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Old 03-07-2013, 06:09 PM
 
1,130 posts, read 2,032,649 times
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Quote:
Originally Posted by Briolat21 View Post

So when the city-booster posters here on occasion seem to have a similar level of paranoia, well, it makes me nervous. Because an "us" vs. "them" philosophy is not how you grow a region. And Cincinnati is part of a larger region, it is not a somehow magically isolated land within the city limits.
Lest I be branded as a paranoid "urbanist", let me just say that my earlier post was not to promote city dwelling over the 'burbs, so much as people should live where they are most comfortable, but do it for the right reasons. Just be honest and say "I prefer living at the end of a cul de sac in West Chester in spite of the traffic and commute times." I can respect that. Just like city-dwelling parents may say "I like living in the city in spite of the fact it is more challenging for me to find the right schooling options for my child."
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Old 03-07-2013, 07:03 PM
 
Location: Cincinnati
4,007 posts, read 4,845,404 times
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Quote:
Originally Posted by t45209 View Post
"I like living in the city in spite of the fact it is more challenging for me to find the right schooling options for my child."
I actually like the many options to choose from within CPS. Some may like the simplicity of just having one school to choose from, nothing wrong with that.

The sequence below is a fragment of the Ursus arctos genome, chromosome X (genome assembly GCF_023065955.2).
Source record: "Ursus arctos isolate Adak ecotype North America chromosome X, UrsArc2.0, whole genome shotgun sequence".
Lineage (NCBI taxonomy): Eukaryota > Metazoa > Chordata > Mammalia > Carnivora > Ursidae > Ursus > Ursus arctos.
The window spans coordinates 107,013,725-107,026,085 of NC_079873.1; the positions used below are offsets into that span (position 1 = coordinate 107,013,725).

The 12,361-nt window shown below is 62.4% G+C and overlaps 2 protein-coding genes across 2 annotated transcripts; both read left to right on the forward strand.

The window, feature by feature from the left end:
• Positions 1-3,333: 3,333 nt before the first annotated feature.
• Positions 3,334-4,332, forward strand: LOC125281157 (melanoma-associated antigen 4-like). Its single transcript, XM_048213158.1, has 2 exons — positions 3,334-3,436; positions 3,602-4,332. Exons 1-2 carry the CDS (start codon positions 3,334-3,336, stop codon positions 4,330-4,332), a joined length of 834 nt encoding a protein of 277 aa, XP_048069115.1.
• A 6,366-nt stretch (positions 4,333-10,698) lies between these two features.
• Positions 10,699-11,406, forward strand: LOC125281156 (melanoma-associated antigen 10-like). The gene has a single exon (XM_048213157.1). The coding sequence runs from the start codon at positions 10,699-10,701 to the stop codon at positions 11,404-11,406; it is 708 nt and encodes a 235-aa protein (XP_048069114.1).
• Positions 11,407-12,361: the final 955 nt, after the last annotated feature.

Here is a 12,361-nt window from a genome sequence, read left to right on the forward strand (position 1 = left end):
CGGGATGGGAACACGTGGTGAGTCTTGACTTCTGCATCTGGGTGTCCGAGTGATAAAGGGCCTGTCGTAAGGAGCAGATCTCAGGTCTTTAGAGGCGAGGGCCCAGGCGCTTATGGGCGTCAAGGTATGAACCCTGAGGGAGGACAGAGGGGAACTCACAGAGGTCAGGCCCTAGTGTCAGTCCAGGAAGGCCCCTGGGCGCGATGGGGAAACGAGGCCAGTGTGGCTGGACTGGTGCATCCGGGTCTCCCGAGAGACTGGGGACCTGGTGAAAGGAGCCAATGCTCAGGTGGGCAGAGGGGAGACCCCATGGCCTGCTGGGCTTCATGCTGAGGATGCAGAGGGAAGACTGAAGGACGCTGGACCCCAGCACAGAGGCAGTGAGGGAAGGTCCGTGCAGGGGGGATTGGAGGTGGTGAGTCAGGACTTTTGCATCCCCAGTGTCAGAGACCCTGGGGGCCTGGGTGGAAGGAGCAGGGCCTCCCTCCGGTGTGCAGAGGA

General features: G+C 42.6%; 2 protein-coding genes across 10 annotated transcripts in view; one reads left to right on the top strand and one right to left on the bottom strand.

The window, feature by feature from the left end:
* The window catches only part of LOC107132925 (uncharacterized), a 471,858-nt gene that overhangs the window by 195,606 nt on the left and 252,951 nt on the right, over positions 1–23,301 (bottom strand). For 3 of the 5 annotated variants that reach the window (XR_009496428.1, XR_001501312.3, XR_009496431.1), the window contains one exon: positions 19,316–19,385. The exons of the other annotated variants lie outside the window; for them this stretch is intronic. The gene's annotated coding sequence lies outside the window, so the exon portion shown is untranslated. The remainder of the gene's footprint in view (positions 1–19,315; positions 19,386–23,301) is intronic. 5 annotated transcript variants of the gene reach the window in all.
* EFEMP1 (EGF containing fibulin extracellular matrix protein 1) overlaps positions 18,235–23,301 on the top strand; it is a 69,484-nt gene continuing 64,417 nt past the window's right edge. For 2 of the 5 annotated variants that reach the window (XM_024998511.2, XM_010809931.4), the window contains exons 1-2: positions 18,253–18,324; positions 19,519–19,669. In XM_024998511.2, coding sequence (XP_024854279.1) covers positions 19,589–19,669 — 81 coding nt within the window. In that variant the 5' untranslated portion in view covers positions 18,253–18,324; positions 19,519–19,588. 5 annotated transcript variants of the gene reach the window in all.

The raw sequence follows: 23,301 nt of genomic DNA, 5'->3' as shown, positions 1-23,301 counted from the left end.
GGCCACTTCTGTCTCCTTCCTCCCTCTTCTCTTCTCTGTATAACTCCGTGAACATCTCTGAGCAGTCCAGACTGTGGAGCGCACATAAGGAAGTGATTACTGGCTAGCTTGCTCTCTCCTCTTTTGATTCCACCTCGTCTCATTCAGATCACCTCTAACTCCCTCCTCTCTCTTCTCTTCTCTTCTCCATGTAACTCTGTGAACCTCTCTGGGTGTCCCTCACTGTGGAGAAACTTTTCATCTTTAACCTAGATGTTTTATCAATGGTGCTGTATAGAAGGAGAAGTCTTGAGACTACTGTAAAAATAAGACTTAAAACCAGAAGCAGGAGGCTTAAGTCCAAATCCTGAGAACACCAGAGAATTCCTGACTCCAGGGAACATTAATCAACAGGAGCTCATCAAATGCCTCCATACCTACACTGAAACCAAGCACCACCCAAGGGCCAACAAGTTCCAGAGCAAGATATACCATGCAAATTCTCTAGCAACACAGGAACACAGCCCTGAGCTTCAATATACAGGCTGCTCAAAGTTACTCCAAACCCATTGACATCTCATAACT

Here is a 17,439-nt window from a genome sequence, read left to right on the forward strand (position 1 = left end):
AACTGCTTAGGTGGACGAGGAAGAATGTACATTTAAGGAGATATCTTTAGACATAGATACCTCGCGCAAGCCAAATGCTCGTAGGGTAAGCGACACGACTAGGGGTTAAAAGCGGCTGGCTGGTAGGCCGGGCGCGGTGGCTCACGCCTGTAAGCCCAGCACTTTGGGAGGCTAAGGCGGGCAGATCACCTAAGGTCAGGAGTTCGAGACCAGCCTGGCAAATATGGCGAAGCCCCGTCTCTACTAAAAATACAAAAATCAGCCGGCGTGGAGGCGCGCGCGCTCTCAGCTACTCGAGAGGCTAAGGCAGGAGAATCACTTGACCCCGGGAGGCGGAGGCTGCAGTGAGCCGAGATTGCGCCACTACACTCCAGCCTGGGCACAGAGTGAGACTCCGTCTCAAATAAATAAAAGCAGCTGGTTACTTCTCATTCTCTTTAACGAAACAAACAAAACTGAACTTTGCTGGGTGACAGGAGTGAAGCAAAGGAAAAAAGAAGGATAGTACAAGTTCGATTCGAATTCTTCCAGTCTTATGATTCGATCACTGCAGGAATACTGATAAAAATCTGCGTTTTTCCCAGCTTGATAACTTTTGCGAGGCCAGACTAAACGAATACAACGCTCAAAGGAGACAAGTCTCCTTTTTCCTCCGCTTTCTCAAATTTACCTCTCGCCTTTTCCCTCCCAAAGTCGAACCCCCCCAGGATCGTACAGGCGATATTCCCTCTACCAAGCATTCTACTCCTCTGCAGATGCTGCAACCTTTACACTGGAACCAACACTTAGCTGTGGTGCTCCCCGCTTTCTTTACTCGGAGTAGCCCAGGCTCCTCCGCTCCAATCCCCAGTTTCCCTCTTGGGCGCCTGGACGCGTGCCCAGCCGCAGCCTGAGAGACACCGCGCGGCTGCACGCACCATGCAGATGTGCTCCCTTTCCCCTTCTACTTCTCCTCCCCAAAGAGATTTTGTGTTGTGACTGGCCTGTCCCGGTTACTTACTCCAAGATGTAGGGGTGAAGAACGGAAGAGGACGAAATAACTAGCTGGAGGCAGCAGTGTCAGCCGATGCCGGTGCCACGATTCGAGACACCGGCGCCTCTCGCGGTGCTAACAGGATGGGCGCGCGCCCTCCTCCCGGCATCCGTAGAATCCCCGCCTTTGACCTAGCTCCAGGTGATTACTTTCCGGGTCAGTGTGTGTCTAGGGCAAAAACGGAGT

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Old 03-07-2013, 07:26 PM
 
Location: Cincinnati
3,335 posts, read 5,751,167 times
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Quote:
Originally Posted by natininja View Post
^^^ and ^^^^

You both ignore the fact that the more suburban neighborhoods of the city are at a structural disadvantage when pitted against outside municipalities. Along with the city comes legacy costs which suburbs are buffered from by municipal lines. If Wyoming or Glendale annexed Lincoln Heights and Lockland, the glorious governments which run those wealthy municipalities would suddenly become "ineffective". They'd have intractable problems on their hands, and no government of any political ideology would be able to just solve things.

By focusing extra attention on the city center, the city is enhancing its assets which the suburbs cannot compete with; the assets that give the city a structural advantage; the assets which yield the highest return on investment. To say the city is ignoring other neighborhoods is also not accurate (e.g. look at the city's streetscape program, and attempts to stem the foreclosure crisis), but throwing a ton of money at neighborhoods which contemporary housing trends put at a structural disadvantage when competing with the suburbs is a lot like throwing tons of money at inner-city schools and expecting it to fix things, which should be language you suburbanites understand.